- February 19, 2018
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Do You Have a Frozen Hip or Hip Pain? Somatic Exercises Can Help!
Has a medical professional or physical therapist recommended somatic exercises for your frozen hip? It’s a good call. Somatic exercises work in concert with the body’s nervous system to relax muscle tension, ease chronic hip pain, improve posture, and restore fluidity when you move. These therapeutic exercises for hip conditions are designed to be done slowly and gently, making them a great fit for every age and fitness level.
The functional rehabilitation therapists at the National Stem Cell Institute (NSI) regularly incorporate somatic exercises into the therapeutic routines of people who undergo the Institute’s regenerative medicine therapy for frozen hip and other hip conditions. This article will take a close look at what make somatic exercises so effective and what types can be practiced right at home.
A Brief History of Somatic Exercises
This therapeutic technique was originally developed by the late Thomas Hanna, Ph. D. His Clinical Somatic Education, also known as Hanna Somatic Education, combines neurophysiology with physical exercises to retrain the nervous system. In practical therapeutic applications, Hanna’s method has become better known simply as somatic exercises.
How Somatic Exercises Work
Somatic exercises are used to prevent, relieve, and augment recovery for a range of musculoskeletal conditions that include:
- Frozen hip and other hip conditions
- Chronic muscular and/or joint pain
- Spinal disc injuries
- Rounded posture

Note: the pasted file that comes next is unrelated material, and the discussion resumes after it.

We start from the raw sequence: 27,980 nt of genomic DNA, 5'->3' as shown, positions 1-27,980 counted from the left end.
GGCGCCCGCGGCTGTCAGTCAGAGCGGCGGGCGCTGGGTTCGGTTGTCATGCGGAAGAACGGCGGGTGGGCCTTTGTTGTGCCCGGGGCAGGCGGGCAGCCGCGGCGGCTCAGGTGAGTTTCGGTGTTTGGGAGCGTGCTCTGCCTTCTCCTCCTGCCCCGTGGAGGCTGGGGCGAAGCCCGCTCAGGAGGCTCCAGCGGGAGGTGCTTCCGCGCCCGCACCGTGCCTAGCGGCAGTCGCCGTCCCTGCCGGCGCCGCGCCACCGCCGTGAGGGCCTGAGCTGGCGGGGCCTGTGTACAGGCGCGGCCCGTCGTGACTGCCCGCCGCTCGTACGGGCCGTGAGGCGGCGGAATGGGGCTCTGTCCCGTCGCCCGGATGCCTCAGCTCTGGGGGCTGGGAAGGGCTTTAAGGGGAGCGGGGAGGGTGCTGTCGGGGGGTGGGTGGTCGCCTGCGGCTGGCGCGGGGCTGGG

- Plantar fasciitis
- Temporomandibular joint problems
Getting the Most from Somatic Exercises
The somatic exercises that are outlined in this article should be done slowly, gently, and fluidly, so make sure to block out enough time to prevent rushing through them. Doing home exercises for your frozen hip or other joint pain is as important as when you are at the physical therapist. So be sure to ask your family not to interrupt your exercise time.
Set aside time intervals that work for you schedule. If you can’t spare more than five minutes at a time, that’s certainly better than no time at all. The best way to manage small intervals of somatic exercises is to plan several of these short sessions throughout the day, focusing on one to two exercises during each interval. But if you can reserve a block of twenty to thirty minutes, it’s recommended to do so.
The important thing is to get in your full set of somatic exercises daily, whether in short bites or one longer session.
Keep in mind that you will likely have days when you can set aside longer periods of time than others. Doing your somatic exercises in several, smaller bites of time and getting in longer periods whenever you can is just fine. No matter how you get your sets in be sure to limit distractions as much as possible, focus completely on the exercise at hand and be sure to move slowly. Respect your frozen hip or joint pain by performing the exercises gently and fluidly.
You’ll need to have enough room to lie down and be able to stretch out your arms and legs without restrictions. Doing the exercises on the floor is your best bet, but be sure to do so on a carpet or an exercise mat. The idea is to be comfortable but be on a firm enough surface that you’ll be assured of getting proper sensory feedback. Take a “Goldilocks” approach. A mattress is too soft. A bare floor is too hard.